ROCKLAND – Sharon Hobson loves to buy toilet paper. She loves to have rolls and rolls and rolls of it around, but she doesn't suffer from acartohygieiophobia, which is the fear of running out. Nor does she buy it to hoard. People actually give her rolls to help keep her in stock.
Hobson runs onelessworry.me, which helps provide persons living in homeless or financially insecure situations with fundamental necessities. Toilet paper would qualify as a fundamental necessity.
According to Hobson, you can't buy toilet paper with food stamps. You can't use food stamps to buy any hygiene product; you can only buy food. And that leaves those in need with a problem.
Hobson works primarily with the Area Interfaith Outreach Food Pantry in Rockland.
"That was my biggest motivation for this," she said. "At AIO, like most food pantries, toilet paper is not a staple that they give away. It was really sad to have to say no to people when I was volunteering there because there was no toilet paper. It just didn't seem right, so I went to them and said how about if I work on toilet paper. They were delighted."
Hobson said at that time if an eight-pack of toilet paper came in, every family would be given a roll of toilet paper until it was gone.
"Right now AIO is seeing 40 to 50 families every day they are open — Monday, Wednesday and Friday," she said. "I decided that if I was going to do this I would try to make it meaningful. My goal was one roll of toilet paper for every member in the family."
Hobson said she wanted it to be something families could rely on when they were thinking about their budget.
Hobson said the average person uses four rolls of toilet paper a month. If you have a family of three, four or five, that effect could be significant.
"I ask people what they paid for the last roll of toilet paper they bought." She said. "Many people cannot answer that question; but people who struggle can. Now I'm very aware of this when I'm in the toilet paper aisle. One day, I saw a man who was there and he was pulling the change out of his pocket and looking at the rolls trying to figure it out."
Hobson said that if one doesn't have an issue with price, one just walks in, says ‘that’s my brand,’ and grabs it off the shelf. It can be an eight-pack or a 12-pack; doesn't matter, But if it does matter, one struggling to count change to spend 95 cents to a $1.25 for just a roll.
Hobson said the effort goes beyond toilet paper, and includes supplying tampons and pads to women, as well.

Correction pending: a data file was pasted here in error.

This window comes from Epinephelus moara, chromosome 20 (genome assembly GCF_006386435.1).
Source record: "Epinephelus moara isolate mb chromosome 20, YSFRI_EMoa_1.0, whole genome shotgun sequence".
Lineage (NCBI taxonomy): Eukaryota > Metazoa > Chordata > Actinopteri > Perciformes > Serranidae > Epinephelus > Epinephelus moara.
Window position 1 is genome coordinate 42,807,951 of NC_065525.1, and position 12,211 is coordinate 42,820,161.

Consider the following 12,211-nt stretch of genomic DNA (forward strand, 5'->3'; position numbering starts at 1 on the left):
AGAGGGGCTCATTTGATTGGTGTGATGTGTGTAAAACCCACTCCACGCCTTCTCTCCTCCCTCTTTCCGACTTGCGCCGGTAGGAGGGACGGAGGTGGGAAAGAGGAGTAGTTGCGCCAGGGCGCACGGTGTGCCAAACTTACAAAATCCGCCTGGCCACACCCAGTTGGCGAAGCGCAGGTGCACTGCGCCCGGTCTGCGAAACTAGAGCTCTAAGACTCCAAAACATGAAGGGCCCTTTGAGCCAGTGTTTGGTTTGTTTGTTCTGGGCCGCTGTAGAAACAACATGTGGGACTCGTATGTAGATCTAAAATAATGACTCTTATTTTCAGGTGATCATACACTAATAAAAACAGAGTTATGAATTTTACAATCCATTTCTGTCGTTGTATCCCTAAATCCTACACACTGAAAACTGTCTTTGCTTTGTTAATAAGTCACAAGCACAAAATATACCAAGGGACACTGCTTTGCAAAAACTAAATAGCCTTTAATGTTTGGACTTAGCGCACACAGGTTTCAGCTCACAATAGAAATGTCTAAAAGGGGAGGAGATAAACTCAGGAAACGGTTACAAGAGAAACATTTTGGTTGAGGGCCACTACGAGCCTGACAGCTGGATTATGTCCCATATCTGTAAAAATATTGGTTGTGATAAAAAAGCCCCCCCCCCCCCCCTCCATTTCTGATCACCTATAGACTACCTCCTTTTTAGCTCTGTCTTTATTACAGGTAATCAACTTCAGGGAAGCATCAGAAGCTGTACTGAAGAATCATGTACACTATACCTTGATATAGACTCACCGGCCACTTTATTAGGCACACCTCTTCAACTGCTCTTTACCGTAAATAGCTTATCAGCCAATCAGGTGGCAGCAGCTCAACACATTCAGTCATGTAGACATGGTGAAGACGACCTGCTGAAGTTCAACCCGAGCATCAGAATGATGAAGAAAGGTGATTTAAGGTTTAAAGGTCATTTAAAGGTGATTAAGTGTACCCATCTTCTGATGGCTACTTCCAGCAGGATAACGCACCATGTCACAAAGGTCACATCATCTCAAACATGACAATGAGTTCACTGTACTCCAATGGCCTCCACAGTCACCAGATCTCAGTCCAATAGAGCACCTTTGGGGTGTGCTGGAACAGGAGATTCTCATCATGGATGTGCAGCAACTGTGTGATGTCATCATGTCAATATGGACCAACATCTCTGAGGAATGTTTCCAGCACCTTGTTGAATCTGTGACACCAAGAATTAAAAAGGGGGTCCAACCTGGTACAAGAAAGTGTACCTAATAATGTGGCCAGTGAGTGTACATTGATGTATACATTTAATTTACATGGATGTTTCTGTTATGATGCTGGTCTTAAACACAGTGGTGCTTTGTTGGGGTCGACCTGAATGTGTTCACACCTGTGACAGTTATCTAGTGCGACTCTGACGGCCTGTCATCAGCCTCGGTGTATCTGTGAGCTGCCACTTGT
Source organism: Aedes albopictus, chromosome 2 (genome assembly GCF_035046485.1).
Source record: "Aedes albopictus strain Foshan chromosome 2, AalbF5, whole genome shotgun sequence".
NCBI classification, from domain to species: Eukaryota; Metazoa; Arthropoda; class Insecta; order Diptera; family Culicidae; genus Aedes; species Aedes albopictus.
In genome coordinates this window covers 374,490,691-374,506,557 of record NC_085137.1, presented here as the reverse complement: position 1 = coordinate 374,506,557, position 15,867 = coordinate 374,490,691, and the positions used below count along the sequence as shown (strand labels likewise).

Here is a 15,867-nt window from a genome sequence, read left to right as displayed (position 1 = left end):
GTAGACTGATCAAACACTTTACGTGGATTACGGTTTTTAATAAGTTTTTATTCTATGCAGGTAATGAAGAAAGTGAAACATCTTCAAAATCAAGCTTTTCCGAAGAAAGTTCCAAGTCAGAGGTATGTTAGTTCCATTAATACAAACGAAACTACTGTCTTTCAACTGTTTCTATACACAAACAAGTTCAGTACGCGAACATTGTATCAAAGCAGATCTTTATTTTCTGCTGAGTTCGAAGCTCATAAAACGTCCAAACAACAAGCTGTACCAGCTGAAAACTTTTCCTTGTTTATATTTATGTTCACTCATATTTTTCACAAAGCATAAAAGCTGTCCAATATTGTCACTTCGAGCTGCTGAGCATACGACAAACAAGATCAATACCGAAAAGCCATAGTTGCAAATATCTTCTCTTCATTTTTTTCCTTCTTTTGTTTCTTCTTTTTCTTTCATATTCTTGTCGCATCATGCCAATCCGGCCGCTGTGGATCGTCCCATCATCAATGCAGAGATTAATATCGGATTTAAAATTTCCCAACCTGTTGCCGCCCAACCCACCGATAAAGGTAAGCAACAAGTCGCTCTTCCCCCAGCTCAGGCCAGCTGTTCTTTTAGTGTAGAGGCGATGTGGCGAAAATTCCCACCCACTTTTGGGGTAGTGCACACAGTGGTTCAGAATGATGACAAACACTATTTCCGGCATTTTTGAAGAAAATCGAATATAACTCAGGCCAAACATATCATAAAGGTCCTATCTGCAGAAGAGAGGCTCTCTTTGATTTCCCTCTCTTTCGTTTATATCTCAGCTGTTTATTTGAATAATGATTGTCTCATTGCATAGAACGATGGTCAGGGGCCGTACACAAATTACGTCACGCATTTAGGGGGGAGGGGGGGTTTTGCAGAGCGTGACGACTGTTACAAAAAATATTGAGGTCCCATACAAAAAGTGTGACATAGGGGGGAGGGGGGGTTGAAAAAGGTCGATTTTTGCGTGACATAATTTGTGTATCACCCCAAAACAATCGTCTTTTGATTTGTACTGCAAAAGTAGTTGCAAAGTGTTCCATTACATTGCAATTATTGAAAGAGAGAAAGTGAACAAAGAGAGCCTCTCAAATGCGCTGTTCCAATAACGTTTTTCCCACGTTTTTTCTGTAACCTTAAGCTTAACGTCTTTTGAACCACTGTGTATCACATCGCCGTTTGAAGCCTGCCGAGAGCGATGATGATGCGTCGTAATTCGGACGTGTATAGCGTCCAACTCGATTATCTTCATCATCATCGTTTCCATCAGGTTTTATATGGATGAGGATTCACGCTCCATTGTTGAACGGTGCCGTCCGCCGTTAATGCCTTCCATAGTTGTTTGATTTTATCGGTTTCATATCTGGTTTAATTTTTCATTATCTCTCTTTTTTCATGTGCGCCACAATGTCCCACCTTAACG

"When you hear stories about women making choices between feeding their two-year-old and a box of tampons, your gut reaction is that shouldn't be the case," she said. "When we finished the first project, I said let's move on to tampons and pads."
Hobson said since she started her second project she's given out more than 30,000 tampons and pads in two year’s time.
"They come in the same way as toilet paper," she said, "Contributions of products. Some of it comes in as contributions of money we can spend. We break up all the boxes and have a packing party. Men, women, older women, teenagers from the high school, all kinds of people help us package these up and it helps form a connection between them and people in need."
Hobson said over half of the packages go to AIO, but others go specific places so they can cover the most people.
"AIO serves all of Knox County," she said. "The next place we went is area high schools and we work with the school nurse who can supply the access to the products. Oceanside, Camden Hills and Medomak Valley and just last week we started supplying them to the Rockland Public Library. And we keep New Hope For Women supplied."
Hobson said she also gives out hundreds and hundreds of toothbrushes and toothpaste.
She keeps a large storage bin on the front porch of her house at 108 Beech Street in Rockland for people to drop off contributions.
"It's open night and day, 24/7," she said. "Don't be shy about dropping things off. I always welcome them."
Hobson is not shy about asking for donations. She said she loves to go around to different places and groups advocating needs that need to be filled.
She keeps a small collection of unique rolls of toilet paper the come through her house.
"My favorite is he paper wrapped roll that says, ‘who gives a crap,’" she said. "I have a pink roll from France. I try to keep a sample of everything; rolls without cores and all the different wrappings. I try not to let it get out of hand because it does take up space, but I also have a tampon and pad collection."
Hobson said she'll open a package and realize she's never seen one packaged like that before, so it goes into the zip-lock bag. She said the collection also has vintage packaged tampons and toilet paper.
Besides her website, Hobson has an active Facebook page, where she will put out notices of special needs for families. She gets immediate responses and always people are more than willing to help.
"I always wanted to be looking out for others’ basic needs," Hobson said. "I had no idea it would snowball into something like this when I collected those first few rolls of toilet paper."
Hobson said the right now she's giving approximately 1,200 rolls of toilet paper monthly to AIO.
"It's hard for people to envision," she said. "Right now it's just me and my Subaru driving back and forth to AIO three times a week with about 200 rolls of toilet paper. It's daunting, but not really."